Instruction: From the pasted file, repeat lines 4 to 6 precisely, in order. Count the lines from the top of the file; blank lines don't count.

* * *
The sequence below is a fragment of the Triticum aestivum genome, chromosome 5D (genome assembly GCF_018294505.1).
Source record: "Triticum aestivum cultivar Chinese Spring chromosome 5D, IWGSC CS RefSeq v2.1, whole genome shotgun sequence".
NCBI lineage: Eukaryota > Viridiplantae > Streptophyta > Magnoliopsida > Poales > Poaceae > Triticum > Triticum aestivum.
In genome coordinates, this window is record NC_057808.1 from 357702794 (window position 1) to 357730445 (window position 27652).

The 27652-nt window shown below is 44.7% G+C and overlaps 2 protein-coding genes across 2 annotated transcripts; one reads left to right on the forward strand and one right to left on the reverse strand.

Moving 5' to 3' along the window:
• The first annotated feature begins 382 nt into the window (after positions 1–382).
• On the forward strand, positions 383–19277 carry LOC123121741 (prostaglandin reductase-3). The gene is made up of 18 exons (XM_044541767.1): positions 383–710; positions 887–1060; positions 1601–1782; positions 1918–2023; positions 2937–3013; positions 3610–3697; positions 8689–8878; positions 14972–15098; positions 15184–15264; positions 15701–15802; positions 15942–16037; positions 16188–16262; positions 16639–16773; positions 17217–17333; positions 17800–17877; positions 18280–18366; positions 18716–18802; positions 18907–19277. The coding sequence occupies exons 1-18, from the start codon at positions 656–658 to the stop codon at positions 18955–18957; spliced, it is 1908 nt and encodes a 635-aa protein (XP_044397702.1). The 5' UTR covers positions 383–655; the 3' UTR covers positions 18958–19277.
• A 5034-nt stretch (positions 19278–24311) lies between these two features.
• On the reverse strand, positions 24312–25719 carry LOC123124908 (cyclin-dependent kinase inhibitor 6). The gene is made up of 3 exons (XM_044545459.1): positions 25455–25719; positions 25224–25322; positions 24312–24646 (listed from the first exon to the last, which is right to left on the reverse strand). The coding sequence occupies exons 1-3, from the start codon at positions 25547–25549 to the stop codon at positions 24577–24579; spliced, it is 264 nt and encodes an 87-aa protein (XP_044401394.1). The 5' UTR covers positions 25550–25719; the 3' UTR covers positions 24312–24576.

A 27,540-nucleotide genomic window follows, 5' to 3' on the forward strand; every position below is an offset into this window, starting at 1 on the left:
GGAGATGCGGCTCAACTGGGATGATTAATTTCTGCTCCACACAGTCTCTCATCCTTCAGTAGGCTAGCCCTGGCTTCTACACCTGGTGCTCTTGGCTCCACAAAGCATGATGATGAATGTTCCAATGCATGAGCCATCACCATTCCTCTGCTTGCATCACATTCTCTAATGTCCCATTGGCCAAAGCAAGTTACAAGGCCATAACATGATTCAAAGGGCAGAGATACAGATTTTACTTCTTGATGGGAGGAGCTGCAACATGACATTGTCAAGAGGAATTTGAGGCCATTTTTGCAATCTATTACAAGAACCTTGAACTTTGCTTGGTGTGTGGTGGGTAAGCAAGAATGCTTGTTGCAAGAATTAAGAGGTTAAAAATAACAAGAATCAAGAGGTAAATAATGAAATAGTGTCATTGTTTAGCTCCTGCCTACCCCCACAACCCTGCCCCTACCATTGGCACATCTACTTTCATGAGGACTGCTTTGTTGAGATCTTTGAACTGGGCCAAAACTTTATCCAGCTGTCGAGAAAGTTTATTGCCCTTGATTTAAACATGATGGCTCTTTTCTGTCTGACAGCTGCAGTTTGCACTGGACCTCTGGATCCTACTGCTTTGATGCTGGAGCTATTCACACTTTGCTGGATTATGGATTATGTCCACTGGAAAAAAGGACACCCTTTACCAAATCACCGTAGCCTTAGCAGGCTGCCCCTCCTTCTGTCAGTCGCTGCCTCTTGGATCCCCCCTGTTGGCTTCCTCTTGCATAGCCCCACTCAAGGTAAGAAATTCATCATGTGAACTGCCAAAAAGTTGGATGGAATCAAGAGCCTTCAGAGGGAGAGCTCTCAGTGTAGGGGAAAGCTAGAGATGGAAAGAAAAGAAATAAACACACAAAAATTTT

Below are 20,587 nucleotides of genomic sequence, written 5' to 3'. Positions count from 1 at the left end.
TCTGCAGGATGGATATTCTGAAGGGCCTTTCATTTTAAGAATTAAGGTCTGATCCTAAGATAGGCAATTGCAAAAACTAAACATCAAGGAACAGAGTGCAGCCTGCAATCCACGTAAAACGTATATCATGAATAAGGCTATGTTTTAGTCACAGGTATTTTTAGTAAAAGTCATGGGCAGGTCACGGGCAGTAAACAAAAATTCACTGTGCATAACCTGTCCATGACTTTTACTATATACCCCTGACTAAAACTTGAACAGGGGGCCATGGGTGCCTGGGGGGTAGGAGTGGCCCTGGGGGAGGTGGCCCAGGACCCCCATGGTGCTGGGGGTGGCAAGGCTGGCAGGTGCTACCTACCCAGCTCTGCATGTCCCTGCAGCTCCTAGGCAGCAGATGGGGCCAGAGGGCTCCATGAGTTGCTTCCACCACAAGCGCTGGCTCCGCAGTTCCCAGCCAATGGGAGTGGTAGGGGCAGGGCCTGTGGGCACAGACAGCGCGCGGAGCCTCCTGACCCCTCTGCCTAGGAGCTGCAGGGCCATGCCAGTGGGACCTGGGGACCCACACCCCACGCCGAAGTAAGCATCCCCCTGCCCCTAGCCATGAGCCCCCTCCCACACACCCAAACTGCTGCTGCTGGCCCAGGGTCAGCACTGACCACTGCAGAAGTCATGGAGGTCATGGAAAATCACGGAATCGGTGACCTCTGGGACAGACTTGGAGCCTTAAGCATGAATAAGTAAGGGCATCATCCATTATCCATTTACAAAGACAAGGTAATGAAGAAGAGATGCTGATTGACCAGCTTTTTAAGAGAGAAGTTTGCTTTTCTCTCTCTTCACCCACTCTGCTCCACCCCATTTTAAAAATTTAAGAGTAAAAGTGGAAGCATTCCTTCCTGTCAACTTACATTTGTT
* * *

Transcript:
In genome coordinates, this window is record NC_057808.1 from 357702794 (window position 1) to 357730445 (window position 27652).

The 27652-nt window shown below is 44.7% G+C and overlaps 2 protein-coding genes across 2 annotated transcripts; one reads left to right on the forward strand and one right to left on the reverse strand.

Moving 5' to 3' along the window: